All Country Accelerators, along with Knowledge Partner countries demonstrating global leadership in closing gender gaps, are part of a wider ecosystem, the Global Learning Network, that facilitates exchange of insights and experiences through the Forum’s platform.

In 2019 Egypt became the first country in the Middle East and Africa to launch a Closing the Gender Gap Accelerator. While more women than men are now enrolled in university, women represent only a little over a third of professional and technical workers in Egypt. Women who are in the workforce are also less likely to be paid the same as their male colleagues for equivalent work or to reach senior management roles.

In these countries CEOs and ministers are working together in a three-year time frame on policies that help to further close the economic gender gaps in their countries. This includes extended parental leave, subsidized childcare and removing unconscious bias in recruitment, retention and promotion practices.

If you are a business in one of the Closing the Gender Gap Accelerator countries you can join the local membership base.

If you are a business or government in a country where we currently do not have a Closing the Gender Gap Accelerator you can reach out to us to explore opportunities for setting one up.

Supporting women at work

In the race for talent, inclusive employers that support women will be the winners, Deloitte says. “Women who work for these companies report far higher levels of engagement, trust, and career satisfaction, and they also plan to stay with their employers longer.”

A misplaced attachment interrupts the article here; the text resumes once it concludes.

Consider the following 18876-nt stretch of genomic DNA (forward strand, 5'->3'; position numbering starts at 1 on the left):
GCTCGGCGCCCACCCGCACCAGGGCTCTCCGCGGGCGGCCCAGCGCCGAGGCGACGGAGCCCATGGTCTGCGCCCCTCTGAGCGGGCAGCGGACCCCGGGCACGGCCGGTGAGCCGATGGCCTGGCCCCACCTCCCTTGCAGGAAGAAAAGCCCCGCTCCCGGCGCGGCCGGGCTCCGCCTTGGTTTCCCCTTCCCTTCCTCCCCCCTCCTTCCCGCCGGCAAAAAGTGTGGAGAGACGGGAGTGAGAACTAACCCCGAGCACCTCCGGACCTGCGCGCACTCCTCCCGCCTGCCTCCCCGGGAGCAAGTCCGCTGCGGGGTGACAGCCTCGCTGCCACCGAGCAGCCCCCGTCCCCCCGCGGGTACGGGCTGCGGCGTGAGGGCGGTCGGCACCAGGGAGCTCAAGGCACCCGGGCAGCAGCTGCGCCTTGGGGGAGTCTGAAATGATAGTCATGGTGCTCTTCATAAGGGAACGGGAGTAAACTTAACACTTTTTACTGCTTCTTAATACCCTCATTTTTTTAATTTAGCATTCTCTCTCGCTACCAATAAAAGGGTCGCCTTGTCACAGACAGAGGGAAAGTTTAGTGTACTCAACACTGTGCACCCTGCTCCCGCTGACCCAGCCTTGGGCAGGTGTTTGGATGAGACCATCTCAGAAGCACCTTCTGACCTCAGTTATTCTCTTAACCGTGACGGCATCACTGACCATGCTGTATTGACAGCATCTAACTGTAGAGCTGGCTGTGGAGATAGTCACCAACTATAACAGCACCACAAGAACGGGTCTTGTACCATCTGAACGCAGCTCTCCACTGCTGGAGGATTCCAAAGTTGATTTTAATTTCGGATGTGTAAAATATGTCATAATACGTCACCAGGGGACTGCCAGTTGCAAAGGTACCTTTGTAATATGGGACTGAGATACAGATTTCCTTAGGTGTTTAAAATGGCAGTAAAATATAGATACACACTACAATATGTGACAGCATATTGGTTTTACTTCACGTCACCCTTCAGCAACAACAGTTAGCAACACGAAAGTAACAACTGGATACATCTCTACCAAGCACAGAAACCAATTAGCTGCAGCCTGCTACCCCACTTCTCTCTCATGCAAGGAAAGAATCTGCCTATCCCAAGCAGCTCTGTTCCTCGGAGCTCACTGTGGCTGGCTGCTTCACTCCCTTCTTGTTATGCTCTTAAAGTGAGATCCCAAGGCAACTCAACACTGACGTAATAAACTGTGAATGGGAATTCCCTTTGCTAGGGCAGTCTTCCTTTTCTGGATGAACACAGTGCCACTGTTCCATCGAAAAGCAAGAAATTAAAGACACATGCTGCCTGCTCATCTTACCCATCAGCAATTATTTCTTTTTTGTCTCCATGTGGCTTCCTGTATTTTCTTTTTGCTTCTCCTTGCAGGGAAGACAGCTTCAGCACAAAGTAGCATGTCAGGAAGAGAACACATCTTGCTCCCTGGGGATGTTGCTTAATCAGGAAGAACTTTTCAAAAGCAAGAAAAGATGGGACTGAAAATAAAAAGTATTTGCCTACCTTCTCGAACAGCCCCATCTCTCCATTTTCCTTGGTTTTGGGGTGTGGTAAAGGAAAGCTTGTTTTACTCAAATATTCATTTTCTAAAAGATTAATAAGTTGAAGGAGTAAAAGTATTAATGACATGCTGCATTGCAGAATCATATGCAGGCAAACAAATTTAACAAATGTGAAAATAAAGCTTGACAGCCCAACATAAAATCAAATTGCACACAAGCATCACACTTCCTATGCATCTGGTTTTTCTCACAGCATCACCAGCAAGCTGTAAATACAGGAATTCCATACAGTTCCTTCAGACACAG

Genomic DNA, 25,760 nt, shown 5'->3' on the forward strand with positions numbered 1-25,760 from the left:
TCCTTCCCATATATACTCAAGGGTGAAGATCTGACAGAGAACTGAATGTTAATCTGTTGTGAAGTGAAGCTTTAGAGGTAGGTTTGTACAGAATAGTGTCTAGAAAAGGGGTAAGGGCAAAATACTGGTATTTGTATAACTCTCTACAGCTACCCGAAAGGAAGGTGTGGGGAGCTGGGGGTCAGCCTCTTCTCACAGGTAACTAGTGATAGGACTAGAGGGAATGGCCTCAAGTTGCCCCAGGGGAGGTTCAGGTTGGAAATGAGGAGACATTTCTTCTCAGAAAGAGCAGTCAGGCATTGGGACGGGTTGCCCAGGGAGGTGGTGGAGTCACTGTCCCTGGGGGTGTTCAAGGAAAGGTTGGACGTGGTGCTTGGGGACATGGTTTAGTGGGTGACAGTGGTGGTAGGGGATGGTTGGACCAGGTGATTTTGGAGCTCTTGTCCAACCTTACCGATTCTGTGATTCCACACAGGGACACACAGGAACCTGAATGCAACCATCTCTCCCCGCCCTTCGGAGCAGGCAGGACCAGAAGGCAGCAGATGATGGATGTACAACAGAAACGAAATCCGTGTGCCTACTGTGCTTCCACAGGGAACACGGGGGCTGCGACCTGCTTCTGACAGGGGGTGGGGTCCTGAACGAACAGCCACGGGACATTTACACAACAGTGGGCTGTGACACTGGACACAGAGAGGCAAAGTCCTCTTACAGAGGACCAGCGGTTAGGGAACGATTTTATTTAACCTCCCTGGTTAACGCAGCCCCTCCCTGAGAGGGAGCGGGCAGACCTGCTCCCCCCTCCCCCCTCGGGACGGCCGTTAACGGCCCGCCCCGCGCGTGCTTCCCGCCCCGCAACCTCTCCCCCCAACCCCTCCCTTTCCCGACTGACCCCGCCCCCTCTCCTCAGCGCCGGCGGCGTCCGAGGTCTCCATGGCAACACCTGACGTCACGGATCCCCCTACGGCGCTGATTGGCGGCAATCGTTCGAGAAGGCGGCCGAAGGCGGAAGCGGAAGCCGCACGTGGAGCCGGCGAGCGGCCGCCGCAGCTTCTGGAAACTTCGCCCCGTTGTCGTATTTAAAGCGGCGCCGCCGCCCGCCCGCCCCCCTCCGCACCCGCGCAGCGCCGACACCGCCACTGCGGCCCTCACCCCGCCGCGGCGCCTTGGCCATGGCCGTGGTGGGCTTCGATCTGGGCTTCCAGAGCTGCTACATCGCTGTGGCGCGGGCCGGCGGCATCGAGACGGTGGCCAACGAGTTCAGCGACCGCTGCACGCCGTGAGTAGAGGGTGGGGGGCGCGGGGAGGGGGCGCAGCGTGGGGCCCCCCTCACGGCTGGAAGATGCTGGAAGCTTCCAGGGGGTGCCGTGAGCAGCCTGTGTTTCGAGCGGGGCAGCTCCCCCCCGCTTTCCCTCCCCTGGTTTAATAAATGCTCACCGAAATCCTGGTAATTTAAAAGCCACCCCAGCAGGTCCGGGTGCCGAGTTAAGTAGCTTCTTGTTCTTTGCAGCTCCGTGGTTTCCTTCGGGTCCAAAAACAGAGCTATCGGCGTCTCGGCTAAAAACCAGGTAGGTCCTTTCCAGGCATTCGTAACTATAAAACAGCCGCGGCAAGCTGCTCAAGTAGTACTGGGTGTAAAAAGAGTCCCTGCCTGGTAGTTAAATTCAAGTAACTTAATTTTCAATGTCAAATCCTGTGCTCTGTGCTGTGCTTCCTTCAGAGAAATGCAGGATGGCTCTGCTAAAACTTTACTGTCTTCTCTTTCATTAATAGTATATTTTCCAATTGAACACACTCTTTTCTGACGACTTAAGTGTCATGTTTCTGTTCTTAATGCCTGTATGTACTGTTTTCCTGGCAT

Evolution of the Global Gender Gap Index and subindexes over time.
The pandemic has widened the gender gap at work for many women. Image: World Economic Forum

In its Gender Gap Report 2021, the World Economic Forum estimates it will take more than 267 years to close the gender gap in the category of Economic Participation and Opportunity, which includes jobs and pay.

“Overall income disparities are still only part-way towards being bridged and there is a persistent lack of women in leadership positions, with women representing just 27% of all manager positions,” the Forum says.

The pandemic has also widened the gender gap in certain countries for women’s participation in the workforce.


  1. […] Findings show that prior to the pandemic, women were overlooked for leadership roles, and with hybrid working now, 60% of the women feel shut out of important meetings. At the same time, only a third of women (33%) reported that their employer offers flexible working policies, and more than 90% fear that asking for this would affect their promotion prospects which is a worrisome trend. About 64% of women working in a hybrid environment say their employer hasn’t set clear expectations around how or where they’re to work. That can cause challenges for those who may need a more predictable schedule.  […]